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The Author

Laurel van den Cline

Laurel van den Cline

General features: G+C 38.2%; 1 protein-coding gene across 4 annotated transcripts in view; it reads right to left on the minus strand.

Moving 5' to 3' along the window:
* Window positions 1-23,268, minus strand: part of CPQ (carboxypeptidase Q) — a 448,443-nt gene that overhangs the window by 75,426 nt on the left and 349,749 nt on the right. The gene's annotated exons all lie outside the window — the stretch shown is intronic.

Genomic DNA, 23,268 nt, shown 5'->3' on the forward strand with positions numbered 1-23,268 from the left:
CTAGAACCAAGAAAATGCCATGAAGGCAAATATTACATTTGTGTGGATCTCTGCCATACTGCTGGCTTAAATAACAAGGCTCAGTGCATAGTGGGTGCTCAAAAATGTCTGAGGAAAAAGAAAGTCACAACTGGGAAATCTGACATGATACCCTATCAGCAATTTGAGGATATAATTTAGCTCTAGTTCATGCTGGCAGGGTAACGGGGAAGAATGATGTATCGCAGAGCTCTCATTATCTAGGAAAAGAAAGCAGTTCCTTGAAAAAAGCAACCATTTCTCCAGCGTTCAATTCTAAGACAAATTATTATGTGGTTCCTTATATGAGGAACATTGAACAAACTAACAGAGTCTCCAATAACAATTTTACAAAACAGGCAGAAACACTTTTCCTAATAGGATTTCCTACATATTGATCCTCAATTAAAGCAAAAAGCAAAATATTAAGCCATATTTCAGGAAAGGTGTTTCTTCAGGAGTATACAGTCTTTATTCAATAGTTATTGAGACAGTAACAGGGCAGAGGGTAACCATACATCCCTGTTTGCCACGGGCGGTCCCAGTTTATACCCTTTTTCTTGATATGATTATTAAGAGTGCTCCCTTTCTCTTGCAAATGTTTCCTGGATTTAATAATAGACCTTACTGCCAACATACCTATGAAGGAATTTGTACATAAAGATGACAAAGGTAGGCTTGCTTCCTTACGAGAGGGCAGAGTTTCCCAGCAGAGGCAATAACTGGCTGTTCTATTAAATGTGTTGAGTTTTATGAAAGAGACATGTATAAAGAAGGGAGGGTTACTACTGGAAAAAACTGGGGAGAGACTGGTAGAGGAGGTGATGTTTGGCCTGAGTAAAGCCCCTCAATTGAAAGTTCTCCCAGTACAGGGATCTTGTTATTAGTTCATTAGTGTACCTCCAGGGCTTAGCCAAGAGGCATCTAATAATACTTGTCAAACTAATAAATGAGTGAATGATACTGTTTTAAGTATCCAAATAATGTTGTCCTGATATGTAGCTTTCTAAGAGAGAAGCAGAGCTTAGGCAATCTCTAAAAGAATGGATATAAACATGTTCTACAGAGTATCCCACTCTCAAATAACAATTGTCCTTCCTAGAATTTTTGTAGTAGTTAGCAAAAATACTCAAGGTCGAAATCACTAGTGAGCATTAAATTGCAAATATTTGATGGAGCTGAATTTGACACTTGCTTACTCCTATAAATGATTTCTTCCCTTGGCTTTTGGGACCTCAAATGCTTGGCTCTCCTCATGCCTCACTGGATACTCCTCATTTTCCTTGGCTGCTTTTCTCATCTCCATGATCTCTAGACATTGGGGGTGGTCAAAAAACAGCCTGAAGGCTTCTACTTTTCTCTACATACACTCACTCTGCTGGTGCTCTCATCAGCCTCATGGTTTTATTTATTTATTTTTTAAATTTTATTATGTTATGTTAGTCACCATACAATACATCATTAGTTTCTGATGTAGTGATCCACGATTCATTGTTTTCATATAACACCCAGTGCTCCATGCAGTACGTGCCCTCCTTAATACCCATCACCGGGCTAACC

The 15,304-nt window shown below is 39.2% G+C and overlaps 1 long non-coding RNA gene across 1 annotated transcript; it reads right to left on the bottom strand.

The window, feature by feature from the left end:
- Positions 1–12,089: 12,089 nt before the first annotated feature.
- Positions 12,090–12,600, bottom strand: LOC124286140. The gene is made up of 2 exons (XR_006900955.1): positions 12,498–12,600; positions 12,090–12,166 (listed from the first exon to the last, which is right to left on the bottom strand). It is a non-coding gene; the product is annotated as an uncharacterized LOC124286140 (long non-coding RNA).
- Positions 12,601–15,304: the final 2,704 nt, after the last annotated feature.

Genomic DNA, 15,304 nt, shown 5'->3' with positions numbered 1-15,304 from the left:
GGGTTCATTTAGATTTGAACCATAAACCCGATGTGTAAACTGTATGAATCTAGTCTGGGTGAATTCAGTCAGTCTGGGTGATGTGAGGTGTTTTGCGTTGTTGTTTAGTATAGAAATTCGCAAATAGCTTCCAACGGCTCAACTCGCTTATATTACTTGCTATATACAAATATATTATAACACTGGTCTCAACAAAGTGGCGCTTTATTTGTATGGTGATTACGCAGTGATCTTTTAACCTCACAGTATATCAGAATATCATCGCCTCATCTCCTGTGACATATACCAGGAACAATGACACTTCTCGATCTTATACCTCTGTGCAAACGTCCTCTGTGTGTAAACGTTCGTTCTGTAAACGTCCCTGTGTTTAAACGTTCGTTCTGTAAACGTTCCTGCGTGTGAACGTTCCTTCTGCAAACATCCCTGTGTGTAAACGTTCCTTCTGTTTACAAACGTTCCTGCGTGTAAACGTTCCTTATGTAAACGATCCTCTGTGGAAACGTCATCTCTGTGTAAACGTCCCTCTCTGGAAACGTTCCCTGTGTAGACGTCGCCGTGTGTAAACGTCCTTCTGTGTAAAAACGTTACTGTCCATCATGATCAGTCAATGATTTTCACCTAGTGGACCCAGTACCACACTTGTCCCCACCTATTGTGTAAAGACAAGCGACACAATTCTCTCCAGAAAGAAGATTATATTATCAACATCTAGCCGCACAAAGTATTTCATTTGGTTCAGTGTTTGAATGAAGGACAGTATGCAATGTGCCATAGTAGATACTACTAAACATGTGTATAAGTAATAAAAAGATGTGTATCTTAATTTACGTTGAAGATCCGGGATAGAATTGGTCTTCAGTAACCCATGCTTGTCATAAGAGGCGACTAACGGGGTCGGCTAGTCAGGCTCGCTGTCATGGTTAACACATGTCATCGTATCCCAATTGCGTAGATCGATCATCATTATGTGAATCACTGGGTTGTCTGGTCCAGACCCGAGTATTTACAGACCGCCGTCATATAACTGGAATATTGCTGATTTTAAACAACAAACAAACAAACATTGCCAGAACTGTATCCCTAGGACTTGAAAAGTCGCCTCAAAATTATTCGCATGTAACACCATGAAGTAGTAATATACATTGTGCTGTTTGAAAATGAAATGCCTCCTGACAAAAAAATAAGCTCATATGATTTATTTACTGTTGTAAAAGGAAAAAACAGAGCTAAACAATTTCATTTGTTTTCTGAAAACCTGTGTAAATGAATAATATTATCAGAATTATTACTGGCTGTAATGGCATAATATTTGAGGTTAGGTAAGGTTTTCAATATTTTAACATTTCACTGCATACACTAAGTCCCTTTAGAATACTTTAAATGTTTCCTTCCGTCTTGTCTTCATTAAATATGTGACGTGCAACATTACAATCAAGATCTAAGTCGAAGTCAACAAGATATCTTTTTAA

Uninhibited Heart! Laurel was first drawn to yoga in 2002 while in college in Santa Barbara. After years of struggle with her weight and improper diet, she fell in love with health and wellness, and ended up graduating from UCSB with a minor in Exercise and Sport Science. She tried different forms of yoga until she found Bikram yoga where she stayed for a few years. Though an NASM-CPT and a group fitness instructor, Laurel felt she was getting too much of the physical aspect of life and not enough HEART connection until moving to San Diego where she began to formally study yoga. As her consistency with this practice has solidified, she has seen improvement in her quality of life--physically, spiritually and emotionally. Laurel continued to study the body in preparation for Physical Therapy school but found her perfect blend of passions, Yoga Therapy, at Loyola Marymount University in Los Angeles. Laurel incorporates her knowledge of biomechanics, anatomy, and yogic philosophy to create a fun yet challenging experience that everyone can enjoy. Being grateful for those who helped her gain health and self-acceptance so she could fully live, Laurel loves sharing her passion for Uninhibited living with others, and being a similar resource for her students. “By connecting us to our bodies and silencing our minds, yoga allows the true inner self to surface. Connections with others and ourselves can become more profound and authentic because we start to live fearlessly with an Uninhibited Heart. I like to create a space to facilitate this awareness in others and make it accessible for all.”